Heyerdahl eventually became world famous, but when he was
much younger, he made a hundred-mile trek on skis across a mountain
wilderness in Norway in the winter. On this trek, he discovered
a way to boost his own morale.
Thor was a young man, challenging himself
with a difficult task. But his adventure turned into a dangerous
ordeal. A horrendous storm struck the mountains, blowing into
a blizzard. The wind blew so hard, Thor had to lean forward almost
horizontally to stay upright. His skis became so covered with
ice he could hardly move them.
But Thor kept moving forward. He said to
himself over and over, This is the thing to turn a boy
into a man.
He was doing just what Nick should have been
doing in The Game. Thor
was reinterpreting what was obviously a miserable experience.
He reframed it into a transforming test of manhood. He reframed
it into a rite of passage. And because of his reframe, he was
strong and determined. His reframe gave him strength. Your reframes
can give you strength and determination in the face of your challenges.
Wise people, wrote M. Scott
Peck, learn not to dread but actually to welcome problems.
You know why thats wise? Because youre going to get
problems. If you welcome them and embrace the challenge, you
will be better at solving them. And you will be less upset or
depressed by problems when they come along (which they will).
Al Siebert, a man who has spent 40 years
studying the psychology of survivors, wrote, One way guaranteed
to increase your distressing experiences is to not want to be
where you are. Your emotional distress decreases by deciding,
like a flower seed, to bloom where you are planted.
Some people may naturally welcome problems
because they are freaks of nature. The rest of us can learn to
welcome problems by getting in the habit of framing problems
as "opportunities in disguise." We can learn to welcome
problems by deliberately trying to see whats good about
the problem by deciding right up front, This is
good, and then working to make it so.
I once lost a job because the company I
worked for closed. At first I was shocked. But I decided right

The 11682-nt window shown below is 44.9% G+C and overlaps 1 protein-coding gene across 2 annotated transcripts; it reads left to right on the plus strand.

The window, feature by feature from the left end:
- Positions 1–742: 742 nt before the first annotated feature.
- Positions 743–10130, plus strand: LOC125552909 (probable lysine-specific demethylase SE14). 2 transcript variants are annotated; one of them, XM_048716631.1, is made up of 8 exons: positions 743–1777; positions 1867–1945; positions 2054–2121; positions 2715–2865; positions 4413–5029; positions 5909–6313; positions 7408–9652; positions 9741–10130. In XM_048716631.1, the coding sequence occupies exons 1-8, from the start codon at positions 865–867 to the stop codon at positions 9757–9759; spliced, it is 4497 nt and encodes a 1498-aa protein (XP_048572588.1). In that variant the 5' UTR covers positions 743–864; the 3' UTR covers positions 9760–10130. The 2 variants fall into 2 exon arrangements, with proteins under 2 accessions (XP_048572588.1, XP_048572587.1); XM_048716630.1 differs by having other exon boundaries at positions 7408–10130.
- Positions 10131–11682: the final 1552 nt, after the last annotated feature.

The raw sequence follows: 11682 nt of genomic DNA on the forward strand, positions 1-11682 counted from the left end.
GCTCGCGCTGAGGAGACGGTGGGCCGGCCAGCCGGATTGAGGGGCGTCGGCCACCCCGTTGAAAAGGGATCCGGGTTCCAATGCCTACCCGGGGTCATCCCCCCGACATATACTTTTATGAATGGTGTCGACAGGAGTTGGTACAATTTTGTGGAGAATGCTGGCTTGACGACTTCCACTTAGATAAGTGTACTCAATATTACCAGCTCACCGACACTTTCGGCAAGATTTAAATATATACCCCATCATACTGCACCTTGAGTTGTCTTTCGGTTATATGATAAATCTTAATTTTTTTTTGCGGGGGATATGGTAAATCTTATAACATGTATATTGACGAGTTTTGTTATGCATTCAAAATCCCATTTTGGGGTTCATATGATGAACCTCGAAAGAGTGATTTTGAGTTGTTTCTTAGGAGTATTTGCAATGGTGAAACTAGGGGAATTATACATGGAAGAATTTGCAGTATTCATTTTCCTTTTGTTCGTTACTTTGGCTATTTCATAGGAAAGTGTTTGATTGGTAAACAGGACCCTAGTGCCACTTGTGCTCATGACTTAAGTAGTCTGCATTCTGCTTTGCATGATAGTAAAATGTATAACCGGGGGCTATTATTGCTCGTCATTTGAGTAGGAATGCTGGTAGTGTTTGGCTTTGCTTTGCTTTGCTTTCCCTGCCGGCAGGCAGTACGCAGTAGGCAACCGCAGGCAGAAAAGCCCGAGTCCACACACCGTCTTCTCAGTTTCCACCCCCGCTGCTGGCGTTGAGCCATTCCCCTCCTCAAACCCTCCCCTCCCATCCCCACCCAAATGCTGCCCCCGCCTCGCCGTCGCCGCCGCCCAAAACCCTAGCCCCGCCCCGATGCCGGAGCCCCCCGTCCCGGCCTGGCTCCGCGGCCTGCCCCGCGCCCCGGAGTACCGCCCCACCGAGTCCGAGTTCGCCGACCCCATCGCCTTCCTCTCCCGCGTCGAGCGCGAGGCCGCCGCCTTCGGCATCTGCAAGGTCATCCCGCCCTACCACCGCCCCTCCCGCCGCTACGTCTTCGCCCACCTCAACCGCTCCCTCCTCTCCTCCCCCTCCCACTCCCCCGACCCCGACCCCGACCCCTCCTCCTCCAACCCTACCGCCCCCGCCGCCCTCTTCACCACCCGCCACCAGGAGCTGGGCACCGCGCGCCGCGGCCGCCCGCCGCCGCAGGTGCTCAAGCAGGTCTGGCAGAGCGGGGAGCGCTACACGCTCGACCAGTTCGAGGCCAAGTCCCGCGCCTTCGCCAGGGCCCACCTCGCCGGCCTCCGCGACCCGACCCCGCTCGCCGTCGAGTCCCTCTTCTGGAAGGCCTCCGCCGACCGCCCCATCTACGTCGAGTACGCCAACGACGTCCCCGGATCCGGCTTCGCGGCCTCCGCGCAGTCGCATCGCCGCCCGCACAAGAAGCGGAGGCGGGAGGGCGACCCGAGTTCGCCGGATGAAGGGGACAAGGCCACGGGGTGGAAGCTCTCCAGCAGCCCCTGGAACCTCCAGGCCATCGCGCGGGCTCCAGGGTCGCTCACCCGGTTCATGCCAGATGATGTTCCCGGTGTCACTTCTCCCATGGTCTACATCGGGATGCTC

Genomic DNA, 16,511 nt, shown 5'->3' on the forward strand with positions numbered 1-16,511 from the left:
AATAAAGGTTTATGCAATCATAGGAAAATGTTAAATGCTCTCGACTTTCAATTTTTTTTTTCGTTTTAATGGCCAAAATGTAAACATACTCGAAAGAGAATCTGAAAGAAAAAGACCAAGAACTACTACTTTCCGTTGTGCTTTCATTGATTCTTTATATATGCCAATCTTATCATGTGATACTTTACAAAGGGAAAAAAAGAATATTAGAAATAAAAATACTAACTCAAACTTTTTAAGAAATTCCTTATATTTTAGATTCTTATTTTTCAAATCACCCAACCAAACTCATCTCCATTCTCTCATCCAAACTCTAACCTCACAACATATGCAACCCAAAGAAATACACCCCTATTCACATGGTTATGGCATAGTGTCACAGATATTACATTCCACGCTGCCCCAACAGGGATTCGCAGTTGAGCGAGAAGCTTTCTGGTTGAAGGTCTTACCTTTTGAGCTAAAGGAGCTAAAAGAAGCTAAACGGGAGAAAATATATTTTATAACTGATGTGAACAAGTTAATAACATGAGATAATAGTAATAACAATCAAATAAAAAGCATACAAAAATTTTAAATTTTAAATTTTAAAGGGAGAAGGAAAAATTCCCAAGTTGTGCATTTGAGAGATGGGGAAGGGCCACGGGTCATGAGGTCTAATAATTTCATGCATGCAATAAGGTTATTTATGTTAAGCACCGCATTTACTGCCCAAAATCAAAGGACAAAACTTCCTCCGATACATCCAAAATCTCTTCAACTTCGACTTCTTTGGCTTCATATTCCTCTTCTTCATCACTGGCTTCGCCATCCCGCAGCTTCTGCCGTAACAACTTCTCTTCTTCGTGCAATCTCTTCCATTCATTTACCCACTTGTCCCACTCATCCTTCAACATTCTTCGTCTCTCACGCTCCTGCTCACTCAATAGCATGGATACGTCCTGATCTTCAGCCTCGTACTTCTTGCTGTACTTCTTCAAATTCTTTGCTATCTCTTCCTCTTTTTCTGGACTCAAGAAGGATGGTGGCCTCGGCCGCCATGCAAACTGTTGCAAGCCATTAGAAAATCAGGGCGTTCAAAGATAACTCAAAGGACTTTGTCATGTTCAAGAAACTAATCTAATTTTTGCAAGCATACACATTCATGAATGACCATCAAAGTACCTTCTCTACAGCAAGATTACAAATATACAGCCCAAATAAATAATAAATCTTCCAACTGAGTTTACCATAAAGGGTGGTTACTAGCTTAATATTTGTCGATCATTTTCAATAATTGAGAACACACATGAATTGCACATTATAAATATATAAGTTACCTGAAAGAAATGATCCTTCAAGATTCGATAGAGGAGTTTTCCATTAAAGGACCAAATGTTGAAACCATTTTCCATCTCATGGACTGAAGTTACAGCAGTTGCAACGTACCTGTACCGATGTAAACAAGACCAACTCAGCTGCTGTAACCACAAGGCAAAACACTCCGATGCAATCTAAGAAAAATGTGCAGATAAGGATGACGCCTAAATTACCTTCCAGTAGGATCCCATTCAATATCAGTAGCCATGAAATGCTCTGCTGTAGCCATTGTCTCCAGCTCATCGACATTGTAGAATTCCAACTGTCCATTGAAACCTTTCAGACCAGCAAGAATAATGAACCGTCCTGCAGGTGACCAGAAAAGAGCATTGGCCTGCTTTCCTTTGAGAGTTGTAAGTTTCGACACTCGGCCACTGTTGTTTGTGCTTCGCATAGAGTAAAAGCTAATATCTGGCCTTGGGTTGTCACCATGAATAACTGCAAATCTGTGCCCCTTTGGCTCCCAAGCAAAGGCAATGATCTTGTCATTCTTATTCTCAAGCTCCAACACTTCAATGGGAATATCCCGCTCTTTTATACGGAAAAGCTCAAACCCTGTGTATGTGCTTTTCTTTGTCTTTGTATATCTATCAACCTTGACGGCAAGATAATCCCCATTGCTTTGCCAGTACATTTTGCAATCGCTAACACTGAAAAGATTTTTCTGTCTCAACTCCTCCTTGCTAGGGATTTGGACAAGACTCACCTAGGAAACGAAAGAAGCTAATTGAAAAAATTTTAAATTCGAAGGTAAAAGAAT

then I would make sure I would eventually be glad this happened.
At that point, I didnt know what the future held. So I
chose a point of view that would help me.
And I took this seriously I really
tried to think about how I could get myself a better job, and
what that might be. I wasn't just thinking positively. I was
determined about it, committed to it. I was going to make sure
I was glad this happened.
And I was. I remember later realizing I
had done what I set out to do: I was glad that old business closed.
I found a much better job.
Any little trick you can use to help you
think of problems as good will help. I remember reading
about a business executive who would always respond to bad news
with an enthusiastic Thats good! And then he
would seek to find what was good about it, or to make what happened
turn out for the best. It might sound crazy, but his was a practical
response to something that had already happened. He was very
successful. No doubt, an important part of his success was his
response to problems. With an attitude like that, you don't shy
away from problems, and you keep your eyes open while you're
dealing with them.
The funny thing is, after doing this several
times (saying Thats good and then making sure
youre glad the bad thing happened) you can
actually say, Thats good! with some confidence.
You have confidence in yourself that you really will make sure
youre eventually glad it happened.
Sales trainers often give their salespeople
mental tricks to help them see rejections as not so bad, or even
as a good thing. Do you think youd have to be a nutcase
to think that way? Lets say you are selling something door-to-door,
and someone slams a door in your face. How could you possibly
see that as a good thing?
Thats a great question. And if you
thought about it, Im sure you could come up with a few
ideas. And although at first those ideas might not make a salesperson